This subproject is one of many research subprojects utilizing the resources provided by a Center grant funded by NIH/NCRR. Primary support for the subproject and the subproject's principal investigator may have been provided by other sources, including other NIH sources. The Total Cost listed for the subproject likely represents the estimated amount of Center infrastructure utilized by the subproject, not direct funding provided by the NCRR grant to the subproject or subproject staff. Rothmund-Thomson Syndrome (RTS) is a rare genetic disorder with multiple clinical features including a significant cancer predisposition. Individuals with RTS may have just a few or many clinical features. Diagnosis of RTS is sometimes difficult since there is no laboratory test or cellular assay which is diagnostic, and the clinical presentation can be quiate variable. One gene, RecQL4, has been found to be mutated in some RTS patients. However, the full spectrum of mutations in RTS has not been fully characterized, and genotype/phenotype coreelations have yet to be established. Other disorders in the RecQ helicase family include Bloom Syndrome and Werner Syndrome, which share clinical features with RTS, including significant cancer risk. Much work has been done recently to advance the understanding of the molecular pathways involved in these other disorders, and much more clinical information is known about these other related disorders. In contrast, much less is known about RTS, and no large scale clinical or molecular study of RTS has been reported. Because RTS is a rare disorder worldwide, accruing affected patients and their relatives, accumulating pertinent medical information, and collecting biologic specimens become difficult tasks. This study would allow investigators to bring subjects with RTS to the study institution in order to perform comprehensive clinical and laboratory investigation and to collect biologic samples, which can then be used for molecular and genetic studies. These studies will lead to better understanding of the clinical problems associated with RTS and of the genetics defects which underlie this heterogeneous disorder.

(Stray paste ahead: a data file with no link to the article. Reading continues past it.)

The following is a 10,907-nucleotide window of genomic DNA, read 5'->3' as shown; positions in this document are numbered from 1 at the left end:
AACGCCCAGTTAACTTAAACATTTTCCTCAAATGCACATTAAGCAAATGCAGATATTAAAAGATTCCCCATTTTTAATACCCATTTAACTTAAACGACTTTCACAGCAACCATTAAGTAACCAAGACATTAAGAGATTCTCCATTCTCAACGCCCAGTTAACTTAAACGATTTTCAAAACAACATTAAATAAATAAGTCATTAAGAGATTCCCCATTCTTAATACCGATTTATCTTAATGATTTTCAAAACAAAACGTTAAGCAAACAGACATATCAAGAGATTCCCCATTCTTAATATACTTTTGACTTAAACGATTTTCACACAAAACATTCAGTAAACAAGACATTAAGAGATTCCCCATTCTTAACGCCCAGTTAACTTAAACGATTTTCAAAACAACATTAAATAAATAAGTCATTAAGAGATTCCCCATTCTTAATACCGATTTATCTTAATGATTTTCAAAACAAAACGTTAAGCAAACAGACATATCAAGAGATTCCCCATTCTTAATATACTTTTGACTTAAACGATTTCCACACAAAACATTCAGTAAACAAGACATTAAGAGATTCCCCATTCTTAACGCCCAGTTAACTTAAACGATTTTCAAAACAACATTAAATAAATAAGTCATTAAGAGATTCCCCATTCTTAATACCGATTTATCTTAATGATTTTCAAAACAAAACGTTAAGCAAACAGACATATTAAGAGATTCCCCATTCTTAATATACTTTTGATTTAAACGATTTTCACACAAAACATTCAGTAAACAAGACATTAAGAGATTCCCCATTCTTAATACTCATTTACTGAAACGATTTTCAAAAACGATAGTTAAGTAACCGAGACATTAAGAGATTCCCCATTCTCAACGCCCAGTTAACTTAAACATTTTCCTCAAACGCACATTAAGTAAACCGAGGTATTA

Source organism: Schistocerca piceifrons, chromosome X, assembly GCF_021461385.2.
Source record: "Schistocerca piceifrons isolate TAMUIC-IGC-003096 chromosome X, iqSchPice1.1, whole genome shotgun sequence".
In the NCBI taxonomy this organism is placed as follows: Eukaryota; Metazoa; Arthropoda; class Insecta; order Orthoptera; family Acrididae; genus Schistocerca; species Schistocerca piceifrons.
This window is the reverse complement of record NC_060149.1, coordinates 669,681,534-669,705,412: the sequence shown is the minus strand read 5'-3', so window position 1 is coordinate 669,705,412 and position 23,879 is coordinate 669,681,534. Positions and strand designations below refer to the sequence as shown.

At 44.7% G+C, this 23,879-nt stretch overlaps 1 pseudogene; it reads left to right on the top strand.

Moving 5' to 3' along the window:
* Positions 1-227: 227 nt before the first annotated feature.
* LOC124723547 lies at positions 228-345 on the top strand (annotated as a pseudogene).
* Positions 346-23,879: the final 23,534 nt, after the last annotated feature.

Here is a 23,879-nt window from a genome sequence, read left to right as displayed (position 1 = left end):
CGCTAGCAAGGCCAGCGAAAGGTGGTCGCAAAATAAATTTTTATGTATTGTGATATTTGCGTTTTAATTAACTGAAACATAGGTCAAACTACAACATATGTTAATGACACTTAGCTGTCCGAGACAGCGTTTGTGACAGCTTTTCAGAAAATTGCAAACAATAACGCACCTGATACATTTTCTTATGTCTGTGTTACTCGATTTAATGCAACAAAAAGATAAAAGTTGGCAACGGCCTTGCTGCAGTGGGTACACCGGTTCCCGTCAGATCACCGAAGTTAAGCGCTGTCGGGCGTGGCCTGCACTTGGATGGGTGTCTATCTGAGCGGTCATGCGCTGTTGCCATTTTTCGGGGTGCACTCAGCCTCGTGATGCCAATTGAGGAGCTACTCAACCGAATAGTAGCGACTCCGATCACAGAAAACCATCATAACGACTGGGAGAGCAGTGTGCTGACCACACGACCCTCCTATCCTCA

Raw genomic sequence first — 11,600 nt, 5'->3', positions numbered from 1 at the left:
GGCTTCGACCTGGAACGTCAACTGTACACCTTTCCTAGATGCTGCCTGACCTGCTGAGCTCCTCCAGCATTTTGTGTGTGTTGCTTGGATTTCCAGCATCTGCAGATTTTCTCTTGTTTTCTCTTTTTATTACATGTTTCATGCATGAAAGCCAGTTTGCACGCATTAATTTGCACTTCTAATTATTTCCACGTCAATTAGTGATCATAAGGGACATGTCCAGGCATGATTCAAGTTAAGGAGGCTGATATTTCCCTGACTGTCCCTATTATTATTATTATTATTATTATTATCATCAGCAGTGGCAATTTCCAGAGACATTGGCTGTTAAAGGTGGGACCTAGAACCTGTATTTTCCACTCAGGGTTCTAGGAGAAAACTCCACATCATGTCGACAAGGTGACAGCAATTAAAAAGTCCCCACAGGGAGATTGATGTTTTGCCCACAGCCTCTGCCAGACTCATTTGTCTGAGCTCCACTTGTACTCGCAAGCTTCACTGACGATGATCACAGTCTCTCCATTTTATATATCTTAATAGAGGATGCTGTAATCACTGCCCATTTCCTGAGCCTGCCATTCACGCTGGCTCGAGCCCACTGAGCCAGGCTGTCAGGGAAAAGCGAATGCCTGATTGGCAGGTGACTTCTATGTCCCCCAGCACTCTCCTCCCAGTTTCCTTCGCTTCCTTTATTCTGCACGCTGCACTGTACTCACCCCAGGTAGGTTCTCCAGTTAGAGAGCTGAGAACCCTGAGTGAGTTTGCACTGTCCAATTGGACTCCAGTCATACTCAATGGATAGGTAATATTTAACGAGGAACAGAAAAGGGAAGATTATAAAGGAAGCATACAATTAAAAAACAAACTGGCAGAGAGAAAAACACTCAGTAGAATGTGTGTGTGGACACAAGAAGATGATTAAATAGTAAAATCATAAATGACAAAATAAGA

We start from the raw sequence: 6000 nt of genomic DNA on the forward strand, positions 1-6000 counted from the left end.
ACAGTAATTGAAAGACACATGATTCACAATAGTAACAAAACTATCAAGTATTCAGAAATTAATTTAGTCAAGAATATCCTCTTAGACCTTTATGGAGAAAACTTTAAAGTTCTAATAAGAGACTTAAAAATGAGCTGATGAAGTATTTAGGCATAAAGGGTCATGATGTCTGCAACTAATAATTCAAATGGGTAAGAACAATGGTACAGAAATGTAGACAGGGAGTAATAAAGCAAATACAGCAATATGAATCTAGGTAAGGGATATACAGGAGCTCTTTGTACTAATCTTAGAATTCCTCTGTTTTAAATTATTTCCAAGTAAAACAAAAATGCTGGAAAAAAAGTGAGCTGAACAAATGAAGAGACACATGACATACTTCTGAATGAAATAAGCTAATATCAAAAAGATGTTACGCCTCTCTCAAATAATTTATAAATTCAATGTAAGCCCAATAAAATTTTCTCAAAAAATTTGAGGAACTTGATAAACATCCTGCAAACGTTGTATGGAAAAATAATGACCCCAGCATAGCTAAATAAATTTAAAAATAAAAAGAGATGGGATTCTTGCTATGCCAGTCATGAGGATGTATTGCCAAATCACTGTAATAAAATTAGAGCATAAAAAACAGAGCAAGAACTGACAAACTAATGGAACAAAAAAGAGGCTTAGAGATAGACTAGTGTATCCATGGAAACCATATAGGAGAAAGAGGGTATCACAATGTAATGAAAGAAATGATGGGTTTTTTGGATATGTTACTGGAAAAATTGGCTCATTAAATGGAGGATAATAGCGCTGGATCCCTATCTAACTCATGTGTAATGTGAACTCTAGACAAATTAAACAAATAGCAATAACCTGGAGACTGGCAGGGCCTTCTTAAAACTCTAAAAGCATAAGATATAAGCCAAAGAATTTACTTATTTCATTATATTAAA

Agency
National Institute of Health (NIH)
Institute
National Center for Research Resources (NCRR)
Type
General Clinical Research Centers Program (M01)
Project #
5M01RR000188-47
Application #
8356652
Study Section
National Center for Research Resources Initial Review Group (RIRG)
Project Start
2010-12-01
Project End
2011-11-30
Budget Start
2010-12-01
Budget End
2011-11-30
Support Year
47
Fiscal Year
2011
Total Cost
$2,770
Indirect Cost
Name
Baylor College of Medicine
Department
Pediatrics
Type
Schools of Medicine
DUNS #
051113330
City
Houston
State
TX
Country
United States
Zip Code
77030
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